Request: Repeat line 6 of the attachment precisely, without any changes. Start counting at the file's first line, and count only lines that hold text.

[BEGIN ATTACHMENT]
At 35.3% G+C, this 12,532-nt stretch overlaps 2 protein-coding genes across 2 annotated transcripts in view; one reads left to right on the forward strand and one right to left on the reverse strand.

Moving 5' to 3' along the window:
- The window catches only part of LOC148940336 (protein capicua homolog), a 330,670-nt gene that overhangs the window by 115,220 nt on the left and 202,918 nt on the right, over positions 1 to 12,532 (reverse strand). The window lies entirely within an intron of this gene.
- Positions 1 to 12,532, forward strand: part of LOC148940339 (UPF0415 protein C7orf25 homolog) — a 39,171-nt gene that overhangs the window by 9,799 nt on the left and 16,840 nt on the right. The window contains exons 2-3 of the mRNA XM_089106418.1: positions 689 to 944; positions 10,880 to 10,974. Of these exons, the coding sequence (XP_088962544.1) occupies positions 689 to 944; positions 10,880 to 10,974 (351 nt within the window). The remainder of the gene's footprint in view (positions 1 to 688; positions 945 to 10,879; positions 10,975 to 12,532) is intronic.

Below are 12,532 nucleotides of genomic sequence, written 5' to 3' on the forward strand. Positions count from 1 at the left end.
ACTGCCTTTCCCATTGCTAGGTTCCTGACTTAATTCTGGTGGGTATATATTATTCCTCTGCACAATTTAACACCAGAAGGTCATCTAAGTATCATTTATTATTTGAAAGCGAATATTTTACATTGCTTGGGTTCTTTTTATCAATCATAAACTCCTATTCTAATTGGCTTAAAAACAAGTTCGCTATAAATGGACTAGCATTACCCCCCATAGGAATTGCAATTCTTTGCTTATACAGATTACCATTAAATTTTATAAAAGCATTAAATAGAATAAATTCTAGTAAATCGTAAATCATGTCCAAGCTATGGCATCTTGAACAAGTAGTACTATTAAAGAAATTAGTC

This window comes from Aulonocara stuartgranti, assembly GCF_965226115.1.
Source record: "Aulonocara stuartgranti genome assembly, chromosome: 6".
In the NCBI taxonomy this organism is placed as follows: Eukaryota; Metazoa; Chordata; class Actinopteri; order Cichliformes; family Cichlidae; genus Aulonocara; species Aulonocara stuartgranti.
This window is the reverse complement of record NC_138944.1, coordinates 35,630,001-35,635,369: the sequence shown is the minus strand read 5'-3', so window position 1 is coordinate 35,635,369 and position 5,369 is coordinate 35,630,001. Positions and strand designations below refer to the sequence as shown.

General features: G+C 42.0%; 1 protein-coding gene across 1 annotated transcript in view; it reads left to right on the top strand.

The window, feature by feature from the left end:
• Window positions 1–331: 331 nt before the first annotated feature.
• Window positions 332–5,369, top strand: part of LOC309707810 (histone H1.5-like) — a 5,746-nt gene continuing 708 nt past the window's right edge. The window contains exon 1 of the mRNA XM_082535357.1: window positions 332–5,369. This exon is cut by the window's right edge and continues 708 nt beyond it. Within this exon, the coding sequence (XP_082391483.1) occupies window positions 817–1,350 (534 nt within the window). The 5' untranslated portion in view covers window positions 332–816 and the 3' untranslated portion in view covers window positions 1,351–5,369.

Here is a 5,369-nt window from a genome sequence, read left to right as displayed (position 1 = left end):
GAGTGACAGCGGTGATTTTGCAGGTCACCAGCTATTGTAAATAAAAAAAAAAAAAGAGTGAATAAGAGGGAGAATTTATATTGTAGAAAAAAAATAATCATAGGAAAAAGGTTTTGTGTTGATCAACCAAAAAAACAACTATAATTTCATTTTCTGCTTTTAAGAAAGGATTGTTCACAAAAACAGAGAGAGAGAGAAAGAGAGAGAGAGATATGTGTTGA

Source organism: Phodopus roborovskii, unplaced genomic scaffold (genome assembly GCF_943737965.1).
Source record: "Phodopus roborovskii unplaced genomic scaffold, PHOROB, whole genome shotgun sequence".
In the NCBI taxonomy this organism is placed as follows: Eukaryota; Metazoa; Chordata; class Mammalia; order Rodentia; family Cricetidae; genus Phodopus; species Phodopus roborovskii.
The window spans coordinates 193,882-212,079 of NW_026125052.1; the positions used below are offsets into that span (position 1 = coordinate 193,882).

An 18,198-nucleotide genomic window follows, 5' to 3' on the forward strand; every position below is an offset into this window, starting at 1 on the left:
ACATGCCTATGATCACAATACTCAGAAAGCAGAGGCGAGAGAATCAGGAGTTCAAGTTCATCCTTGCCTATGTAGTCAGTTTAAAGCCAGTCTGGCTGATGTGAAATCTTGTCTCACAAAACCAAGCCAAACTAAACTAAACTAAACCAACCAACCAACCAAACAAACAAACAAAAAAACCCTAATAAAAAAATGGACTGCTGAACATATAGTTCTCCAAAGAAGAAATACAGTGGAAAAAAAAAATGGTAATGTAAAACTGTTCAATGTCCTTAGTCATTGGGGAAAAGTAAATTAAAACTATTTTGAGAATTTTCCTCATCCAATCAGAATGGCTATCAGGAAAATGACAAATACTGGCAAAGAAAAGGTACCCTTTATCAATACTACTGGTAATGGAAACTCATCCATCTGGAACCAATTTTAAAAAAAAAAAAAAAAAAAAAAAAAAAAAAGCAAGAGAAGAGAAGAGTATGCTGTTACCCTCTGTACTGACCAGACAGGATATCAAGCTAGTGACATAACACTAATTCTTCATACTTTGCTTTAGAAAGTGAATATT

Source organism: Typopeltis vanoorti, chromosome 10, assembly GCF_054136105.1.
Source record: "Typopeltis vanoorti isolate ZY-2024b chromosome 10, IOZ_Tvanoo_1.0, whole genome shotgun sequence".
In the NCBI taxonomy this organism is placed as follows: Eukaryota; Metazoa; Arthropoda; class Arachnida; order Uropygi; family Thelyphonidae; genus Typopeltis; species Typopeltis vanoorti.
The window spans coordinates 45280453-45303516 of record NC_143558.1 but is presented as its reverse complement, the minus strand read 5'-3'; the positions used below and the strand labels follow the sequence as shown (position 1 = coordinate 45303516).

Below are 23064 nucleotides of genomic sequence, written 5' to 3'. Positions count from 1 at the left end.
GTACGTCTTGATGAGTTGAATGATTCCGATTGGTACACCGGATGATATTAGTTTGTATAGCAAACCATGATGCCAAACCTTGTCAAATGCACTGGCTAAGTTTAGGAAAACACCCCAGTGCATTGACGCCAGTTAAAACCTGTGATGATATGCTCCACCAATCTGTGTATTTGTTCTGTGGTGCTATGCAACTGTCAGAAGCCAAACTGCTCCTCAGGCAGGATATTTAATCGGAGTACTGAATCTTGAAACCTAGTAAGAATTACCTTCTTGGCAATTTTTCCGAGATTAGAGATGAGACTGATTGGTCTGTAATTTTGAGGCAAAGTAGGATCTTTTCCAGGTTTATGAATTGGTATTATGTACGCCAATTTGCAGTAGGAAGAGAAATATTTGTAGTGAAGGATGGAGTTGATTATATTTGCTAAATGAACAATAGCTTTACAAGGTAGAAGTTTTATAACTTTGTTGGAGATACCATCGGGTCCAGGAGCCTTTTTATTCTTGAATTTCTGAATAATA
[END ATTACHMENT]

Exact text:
ACTGCCTTTCCCATTGCTAGGTTCCTGACTTAATTCTGGTGGGTATATATTATTCCTCTGCACAATTTAACACCAGAAGGTCATCTAAGTATCATTTATTATTTGAAAGCGAATATTTTACATTGCTTGGGTTCTTTTTATCAATCATAAACTCCTATTCTAATTGGCTTAAAAACAAGTTCGCTATAAATGGACTAGCATTACCCCCCATAGGAATTGCAATTCTTTGCTTATACAGATTACCATTAAATTTTATAAAAGCATTAAATAGAATAAATTCTAGTAAATCGTAAATCATGTCCAAGCTATGGCATCTTGAACAAGTAGTACTATTAAAGAAATTAGTC